The atmosphere is largely nitrogen; minor components lead to the formation of methane and ethane clouds and nitrogen-rich organic smog. Titan’s lower gravity means that its atmosphere is far more extended than Earth’s and about 1.19 times as massive. It supports opaque haze layers that block most visible light from the Sun and other sources and renders Titan’s surface features obscure.Atmospheric methane creates a greenhouse effect on Titan’s surface, without which Titan would be far colder. Conversely, haze in Titan’s atmosphere contributes to an anti-greenhouse effect by reflecting sunlight back into space, cancelling a portion of the greenhouse effect warming and making its surface significantly colder than its upper atmosphere.

Titan’s clouds, probably composed of methane, ethane or other simple organics, are scattered and variable, punctuating the overall haze.The findings of the Huygens probe indicate that Titan’s atmosphere periodically rains liquid methane and other organic compounds onto its surface. Clouds typically cover 1% of Titan’s disk, though outburst events have been observed in which the cloud cover rapidly expands to as much as 8%. One hypothesis asserts that the southern clouds are formed when heightened levels of sunlight during the southern summer generate uplift in the atmosphere, resulting in convection. This explanation is complicated by the fact that cloud formation has been observed not only after the southern summer solstice but also during mid-spring.

Image Credit: NASA/JPL/Space Science Institute

Cassini Gets New Views of Titan's Land of Lakes.

External image

With the sun now shining down over the north pole of Saturn’s moon Titan, a little luck with the weather, and trajectories that put the spacecraft into optimal viewing positions, NASA’s Cassini spacecraft has obtained new pictures of the liquid methane and ethane seas and lakes that…

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Solar System: 5 Things To Know This Week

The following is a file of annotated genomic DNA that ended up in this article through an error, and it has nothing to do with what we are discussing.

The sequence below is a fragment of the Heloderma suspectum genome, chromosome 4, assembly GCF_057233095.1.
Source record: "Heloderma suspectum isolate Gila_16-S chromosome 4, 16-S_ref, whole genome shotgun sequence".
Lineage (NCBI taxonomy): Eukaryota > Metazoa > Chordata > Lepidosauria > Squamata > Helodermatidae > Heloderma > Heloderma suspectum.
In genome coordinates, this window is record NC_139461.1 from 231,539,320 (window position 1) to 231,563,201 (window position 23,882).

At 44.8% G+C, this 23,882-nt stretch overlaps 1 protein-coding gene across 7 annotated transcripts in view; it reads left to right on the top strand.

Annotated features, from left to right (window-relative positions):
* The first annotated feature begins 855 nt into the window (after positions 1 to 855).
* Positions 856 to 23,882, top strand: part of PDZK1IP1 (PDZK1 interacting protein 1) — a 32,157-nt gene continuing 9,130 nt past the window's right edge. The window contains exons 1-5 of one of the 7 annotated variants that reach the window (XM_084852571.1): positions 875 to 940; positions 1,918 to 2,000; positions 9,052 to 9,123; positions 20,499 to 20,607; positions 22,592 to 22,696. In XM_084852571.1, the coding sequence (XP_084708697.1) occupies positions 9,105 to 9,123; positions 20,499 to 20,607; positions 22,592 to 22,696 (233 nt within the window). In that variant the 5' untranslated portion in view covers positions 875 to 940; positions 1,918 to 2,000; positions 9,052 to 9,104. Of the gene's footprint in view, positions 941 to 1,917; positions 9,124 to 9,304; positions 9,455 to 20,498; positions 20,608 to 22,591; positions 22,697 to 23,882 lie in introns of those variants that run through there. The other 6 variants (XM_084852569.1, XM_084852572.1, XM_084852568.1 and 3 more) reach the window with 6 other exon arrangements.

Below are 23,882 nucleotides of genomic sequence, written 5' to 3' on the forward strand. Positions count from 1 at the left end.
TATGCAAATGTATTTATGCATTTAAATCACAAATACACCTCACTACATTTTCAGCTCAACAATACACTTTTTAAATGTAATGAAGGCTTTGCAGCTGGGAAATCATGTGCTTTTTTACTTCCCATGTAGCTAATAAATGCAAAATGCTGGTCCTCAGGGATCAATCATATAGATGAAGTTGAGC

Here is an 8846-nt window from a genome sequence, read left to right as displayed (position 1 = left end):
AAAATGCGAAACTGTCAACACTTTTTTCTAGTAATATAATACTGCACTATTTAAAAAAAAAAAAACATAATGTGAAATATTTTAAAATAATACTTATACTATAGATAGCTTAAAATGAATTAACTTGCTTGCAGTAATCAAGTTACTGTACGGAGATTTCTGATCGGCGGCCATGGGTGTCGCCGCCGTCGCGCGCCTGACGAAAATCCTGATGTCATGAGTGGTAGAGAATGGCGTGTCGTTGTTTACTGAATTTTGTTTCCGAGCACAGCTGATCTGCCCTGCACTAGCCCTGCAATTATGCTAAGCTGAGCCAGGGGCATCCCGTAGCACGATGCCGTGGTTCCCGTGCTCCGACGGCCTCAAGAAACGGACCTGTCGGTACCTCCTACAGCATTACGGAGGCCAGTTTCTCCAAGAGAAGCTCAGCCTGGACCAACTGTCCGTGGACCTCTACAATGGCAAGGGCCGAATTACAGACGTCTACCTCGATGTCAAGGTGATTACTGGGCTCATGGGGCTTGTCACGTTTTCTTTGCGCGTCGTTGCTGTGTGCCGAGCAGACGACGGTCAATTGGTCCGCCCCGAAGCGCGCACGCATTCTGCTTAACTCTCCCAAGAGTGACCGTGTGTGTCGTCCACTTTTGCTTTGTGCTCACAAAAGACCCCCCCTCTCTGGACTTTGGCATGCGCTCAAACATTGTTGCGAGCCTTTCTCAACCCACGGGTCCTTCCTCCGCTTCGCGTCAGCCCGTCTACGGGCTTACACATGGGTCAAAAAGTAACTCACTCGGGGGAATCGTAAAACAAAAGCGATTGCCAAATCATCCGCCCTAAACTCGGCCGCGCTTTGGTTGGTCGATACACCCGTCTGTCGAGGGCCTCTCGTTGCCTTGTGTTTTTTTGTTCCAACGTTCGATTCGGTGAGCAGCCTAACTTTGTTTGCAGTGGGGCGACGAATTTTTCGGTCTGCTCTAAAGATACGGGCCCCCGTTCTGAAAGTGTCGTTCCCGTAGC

Our solar system is huge, so let us break it down for you. Here are 5 things you should know this week: 

1. From Pluto, with Love

Last Valentine’s Day, no one had even seen Pluto’s most famous feature, the heart-shaped Sputnik Planum. These days, the New Horizons spacecraft is sending more and more pictures back to Earth from its Pluto flyby last July. We received new ones almost on a weekly basis. For the latest love from the outer solar system, go HERE.

2. Saturn’s Rings: More (and Less) than Meets the Eye

The Cassini spacecraft is executing a series of maneuvers to raise its orbit above the plane of Saturn’s famous rings. This will offer some breathtaking views that you won’t want to miss. Meanwhile, Cassini scientists are learning surprising things, such as the fact that the most opaque sections of the rings are not necessarily the thickest.

3. Stay on Target

The Juno spacecraft recently completed a course correction maneuver to fine-tune its approach to Jupiter. After years of flight and millions of miles crossed, arrival time is now set to the minute: July 4th at 11:18 p.m. EST. See why we’re going to jupiter HERE.

4. The Many Lives of “Planet X”

The announcement of a potential new planet beyond Neptune creates an opportunity to look back at the ongoing search for new worlds in the unmapped reaches of our own solar system. Review what we’ve found so far, and what else might be out there HERE.

5. Answering the Call of Europa

There are a few places more intriguing that Jupiter’s icy moon, Europa, home to an underground ocean with all the ingredients necessary for potential life. We’re undertaking a new mission to investigate, and the project’s top manager and scientist will be giving a live lecture to detail their plans. Join Barry Goldstein and Bob Pappalardo on Feb. 11 at 10 p.m. EST for a live lecture series on Ustream.

Want to learn more? Read our full list of the 10 things to know this week HERE.

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Fire and Ice

Saturn’s largest and second largest moons, Titan and Rhea, appear to be stacked on top of each other in this true-color scene from NASA’s Cassini spacecraft.

Titan is likely differentiated into several layers with a 3,400-kilometre (2,100 mi) rocky center surrounded by several layers composed of different crystal forms of ice.Its interior may still be hot and there may be a liquid layer consisting of a “magma” composed of water and ammonia between the ice Ih crust and deeper ice layers made of high-pressure forms of ice.

Rhea is an ice-cold body of weak density (1.236 g/cm3), indicating that the moon consists of a rocky nucleus counting only for a third of the mass of Rhea, the rest being mainly some ice-cold water.

Credit: NASA/JPL-Caltech/SSI